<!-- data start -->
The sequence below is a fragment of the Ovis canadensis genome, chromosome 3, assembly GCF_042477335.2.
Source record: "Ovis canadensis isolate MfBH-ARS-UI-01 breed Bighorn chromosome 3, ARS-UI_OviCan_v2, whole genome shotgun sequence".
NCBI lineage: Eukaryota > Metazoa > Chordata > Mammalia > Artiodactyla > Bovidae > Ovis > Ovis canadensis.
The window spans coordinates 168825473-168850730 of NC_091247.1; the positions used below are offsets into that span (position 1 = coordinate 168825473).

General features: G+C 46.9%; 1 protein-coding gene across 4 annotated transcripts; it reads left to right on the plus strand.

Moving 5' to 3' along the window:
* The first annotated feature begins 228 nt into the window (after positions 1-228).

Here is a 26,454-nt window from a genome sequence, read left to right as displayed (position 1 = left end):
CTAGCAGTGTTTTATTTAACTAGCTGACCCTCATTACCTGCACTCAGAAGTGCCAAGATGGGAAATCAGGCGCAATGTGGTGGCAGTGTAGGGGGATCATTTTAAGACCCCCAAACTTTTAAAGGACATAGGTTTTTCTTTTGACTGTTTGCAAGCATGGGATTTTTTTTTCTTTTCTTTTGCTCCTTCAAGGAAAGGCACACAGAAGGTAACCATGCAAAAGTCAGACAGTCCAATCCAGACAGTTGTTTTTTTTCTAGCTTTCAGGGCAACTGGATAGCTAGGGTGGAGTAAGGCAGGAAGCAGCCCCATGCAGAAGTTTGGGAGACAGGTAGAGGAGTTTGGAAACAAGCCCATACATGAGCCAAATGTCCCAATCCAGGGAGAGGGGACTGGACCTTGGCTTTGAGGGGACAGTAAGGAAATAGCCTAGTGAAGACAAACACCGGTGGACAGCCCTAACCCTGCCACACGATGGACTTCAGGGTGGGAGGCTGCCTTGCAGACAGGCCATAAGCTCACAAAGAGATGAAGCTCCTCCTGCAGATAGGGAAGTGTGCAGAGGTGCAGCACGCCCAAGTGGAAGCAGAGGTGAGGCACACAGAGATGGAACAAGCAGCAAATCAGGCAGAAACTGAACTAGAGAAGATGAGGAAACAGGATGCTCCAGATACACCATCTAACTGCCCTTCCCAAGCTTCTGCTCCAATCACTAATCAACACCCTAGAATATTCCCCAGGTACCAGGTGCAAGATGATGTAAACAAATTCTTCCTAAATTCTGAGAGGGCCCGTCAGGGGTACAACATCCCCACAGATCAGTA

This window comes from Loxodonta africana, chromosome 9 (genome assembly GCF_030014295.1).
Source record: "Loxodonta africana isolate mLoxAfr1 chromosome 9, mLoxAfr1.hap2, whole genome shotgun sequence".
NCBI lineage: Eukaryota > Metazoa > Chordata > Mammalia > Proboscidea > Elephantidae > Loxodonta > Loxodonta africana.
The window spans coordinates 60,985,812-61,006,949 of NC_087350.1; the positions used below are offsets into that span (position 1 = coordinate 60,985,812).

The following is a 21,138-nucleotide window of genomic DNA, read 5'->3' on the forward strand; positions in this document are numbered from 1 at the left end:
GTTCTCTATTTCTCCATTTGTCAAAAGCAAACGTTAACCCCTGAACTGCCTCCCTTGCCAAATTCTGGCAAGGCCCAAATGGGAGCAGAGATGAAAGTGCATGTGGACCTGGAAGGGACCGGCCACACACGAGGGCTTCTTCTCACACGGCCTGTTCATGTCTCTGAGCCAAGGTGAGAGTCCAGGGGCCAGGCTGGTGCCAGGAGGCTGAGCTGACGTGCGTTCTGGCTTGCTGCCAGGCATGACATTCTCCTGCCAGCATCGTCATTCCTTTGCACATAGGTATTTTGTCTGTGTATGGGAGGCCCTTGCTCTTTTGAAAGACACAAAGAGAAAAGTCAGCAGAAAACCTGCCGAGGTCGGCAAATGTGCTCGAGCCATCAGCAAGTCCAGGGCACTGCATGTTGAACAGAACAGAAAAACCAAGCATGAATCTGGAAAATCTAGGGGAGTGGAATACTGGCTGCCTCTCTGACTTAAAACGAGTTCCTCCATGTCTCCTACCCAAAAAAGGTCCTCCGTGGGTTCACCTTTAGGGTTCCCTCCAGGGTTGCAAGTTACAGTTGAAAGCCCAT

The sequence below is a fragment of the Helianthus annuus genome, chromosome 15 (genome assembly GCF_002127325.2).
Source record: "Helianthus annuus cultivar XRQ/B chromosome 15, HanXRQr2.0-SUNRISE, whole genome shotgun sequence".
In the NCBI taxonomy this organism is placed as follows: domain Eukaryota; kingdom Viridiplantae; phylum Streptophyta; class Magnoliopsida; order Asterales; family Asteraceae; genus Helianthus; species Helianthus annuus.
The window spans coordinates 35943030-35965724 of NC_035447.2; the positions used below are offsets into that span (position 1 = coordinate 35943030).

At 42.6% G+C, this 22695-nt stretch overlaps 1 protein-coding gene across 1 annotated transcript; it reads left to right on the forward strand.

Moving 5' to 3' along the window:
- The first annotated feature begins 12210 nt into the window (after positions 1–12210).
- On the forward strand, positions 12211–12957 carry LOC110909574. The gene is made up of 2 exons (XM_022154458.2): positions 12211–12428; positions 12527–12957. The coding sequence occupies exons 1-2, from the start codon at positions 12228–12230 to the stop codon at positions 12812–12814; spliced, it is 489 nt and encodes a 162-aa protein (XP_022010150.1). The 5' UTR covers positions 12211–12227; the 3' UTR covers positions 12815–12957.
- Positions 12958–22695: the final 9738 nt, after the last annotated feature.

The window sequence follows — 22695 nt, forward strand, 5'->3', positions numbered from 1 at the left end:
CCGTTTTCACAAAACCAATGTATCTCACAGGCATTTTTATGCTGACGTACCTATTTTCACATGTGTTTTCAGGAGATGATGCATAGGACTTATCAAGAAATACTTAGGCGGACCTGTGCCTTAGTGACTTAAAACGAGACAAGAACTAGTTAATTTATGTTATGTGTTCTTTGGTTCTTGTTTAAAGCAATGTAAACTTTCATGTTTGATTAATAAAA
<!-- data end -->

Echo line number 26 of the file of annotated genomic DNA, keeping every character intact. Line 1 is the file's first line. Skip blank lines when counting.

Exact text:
CCGTTTTCACAAAACCAATGTATCTCACAGGCATTTTTATGCTGACGTACCTATTTTCACATGTGTTTTCAGGAGATGATGCATAGGACTTATCAAGAAATACTTAGGCGGACCTGTGCCTTAGTGACTTAAAACGAGACAAGAACTAGTTAATTTATGTTATGTGTTCTTTGGTTCTTGTTTAAAGCAATGTAAACTTTCATGTTTGATTAATAAAA